Surprisingly, there were several patrons in the bar this early in the day. Aaron spotted a handful starting their day’s drinking early, but most nursed mugs of coffee or were digging into sandwiches which, admittedly, looked better than was right in a basement bar. Judging by their business suits, those were just office workers who knew where the good sandwiches were at. The music was pop, playing just loud enough to offer background noise without becoming obnoxious. This place, despite the outward appearance, looked hip, trendy even. Fucking Fairview. This city is as confusing as a clown at a dinner party, Aaron thought.
Aaron’s fingers closed around the talisman in his pocket. With his touch and the smallest pinch of magic, he felt the worked metal coin activate and the spell bound to it sizzle to life. Three people, including the strawberry-blonde girl behind the bar, whipped their head around to look at him. So, this place really is supernatural friendly, Aaron thought. The talisman heated rapidly in his pocket. And Dora definitely was here before she disappeared.
That confirmed, he let go of the talisman and walked straight to the bartender. The other two patrons who’d noticed his magic had gone back to ignoring him like the good Fairviewers they were.
“Hi,” Aaron said, giving the strawberry blonde his best winning smile. “What’s good here?”
She shrugged. “Depends on whether it’s drink-o’clock in your world or not. If not, the pumpkin spice latte kills. If yes, you look like a Macallan kind of guy.”
Aaron grinned at her. “You’d be right about the whiskey, but I think I’ll go with the latte,” he told her.
He was doing his best with the charming vibes, which usually worked even if he turned it on women, but the bartender just nodded and went about preparing his coffee. Aaron watched her, more interested in the fact that she was making coffee at a bar decked out with an impressive assortment of liquor than anything else. The coffee machine was one of those intimidating ones that took up some primo counter real estate, and from the looks of it, it saw some use.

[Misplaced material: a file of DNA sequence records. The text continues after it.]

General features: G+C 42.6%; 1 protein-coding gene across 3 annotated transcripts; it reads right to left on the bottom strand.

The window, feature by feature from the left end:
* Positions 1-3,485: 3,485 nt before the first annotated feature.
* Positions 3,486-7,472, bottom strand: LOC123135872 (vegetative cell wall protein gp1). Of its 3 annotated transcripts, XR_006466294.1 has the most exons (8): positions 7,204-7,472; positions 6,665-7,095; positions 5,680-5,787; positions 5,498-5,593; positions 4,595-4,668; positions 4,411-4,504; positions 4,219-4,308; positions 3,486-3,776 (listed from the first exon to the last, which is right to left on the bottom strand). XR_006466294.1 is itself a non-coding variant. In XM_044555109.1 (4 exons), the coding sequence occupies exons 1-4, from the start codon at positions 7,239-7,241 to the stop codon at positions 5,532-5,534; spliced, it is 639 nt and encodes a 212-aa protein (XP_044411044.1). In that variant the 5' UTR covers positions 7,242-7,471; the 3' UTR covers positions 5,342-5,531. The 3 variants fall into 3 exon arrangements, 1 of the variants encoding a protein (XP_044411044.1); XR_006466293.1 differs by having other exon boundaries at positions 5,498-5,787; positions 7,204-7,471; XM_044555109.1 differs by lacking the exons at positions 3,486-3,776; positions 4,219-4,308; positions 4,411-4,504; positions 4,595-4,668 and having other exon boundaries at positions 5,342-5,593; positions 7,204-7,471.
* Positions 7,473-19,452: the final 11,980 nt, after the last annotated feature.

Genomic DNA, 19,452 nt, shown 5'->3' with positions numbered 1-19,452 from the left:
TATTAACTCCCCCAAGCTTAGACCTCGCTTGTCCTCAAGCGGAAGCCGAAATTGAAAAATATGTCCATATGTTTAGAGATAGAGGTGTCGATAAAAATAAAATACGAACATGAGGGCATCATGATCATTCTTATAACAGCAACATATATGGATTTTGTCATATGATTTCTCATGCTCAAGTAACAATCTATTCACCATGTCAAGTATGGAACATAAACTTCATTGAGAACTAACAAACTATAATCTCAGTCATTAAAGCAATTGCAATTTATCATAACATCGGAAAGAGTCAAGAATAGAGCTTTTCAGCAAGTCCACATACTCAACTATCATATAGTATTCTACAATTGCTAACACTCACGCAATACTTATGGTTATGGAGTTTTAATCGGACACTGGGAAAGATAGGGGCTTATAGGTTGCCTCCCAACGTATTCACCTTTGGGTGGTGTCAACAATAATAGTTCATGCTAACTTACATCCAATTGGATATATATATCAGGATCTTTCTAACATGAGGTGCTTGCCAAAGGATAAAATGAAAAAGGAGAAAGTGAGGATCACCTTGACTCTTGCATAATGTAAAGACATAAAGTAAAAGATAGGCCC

When she was done, she brought the latte over to him and puffed a dash of cinnamon over the foamy top right in front of him. The warm scent of the spice immediately made Aaron feel just a little more optimistic about everything. The mug was the cutesy kind with a grinning, red-nosed reindeer on the side.
“There you go,” she said with little enthusiasm, though not exactly unfriendly.
“Thanks, miss,” Aaron said. Before she could walk away again, he focused on her instead of the latte. “Could I ask you something?”
“I’m guessing I’m not your type, so go right ahead,” she said.
Aaron’s eyes widened, and it was the girl’s turn to chuckle. “Half-succubus,” she said on a whisper. “The gay-dar is practically built-in.”
He nodded, fighting the color rising to his cheeks. “Right. Makes sense.” Aaron cleared his throat. “I was wondering if you’ve seen this girl,” he said and pulled the photo Patrick had given him from his pocket. It showed Dora smiling, her blond hair shimmering in the sun.
The half-succubus took a look, then shook her head. “No, sorry. Friend of yours?”
“My ex’s sister, believe it or not,” Aaron said. “She went missing, and I tracked her first to Fairview, and now here.” Aaron had the cellphone gods to thank for that. It made using his magic almost unnecessary, although Aaron still liked to confirm the actual person had been to a place, not just their phone, hence his talisman.
ABOUT THE AUTHOR
Alexa Piper writes steamy romance that ranges from light to dark, from straight to queer. She’s also a coffee addict. Alexa loves writing stories that make her readers laugh and fall in love with the characters in them. Connect with Alexa on Facebook or Instagram, follow her on Twitter or TikTok, and subscribe to her newsletter!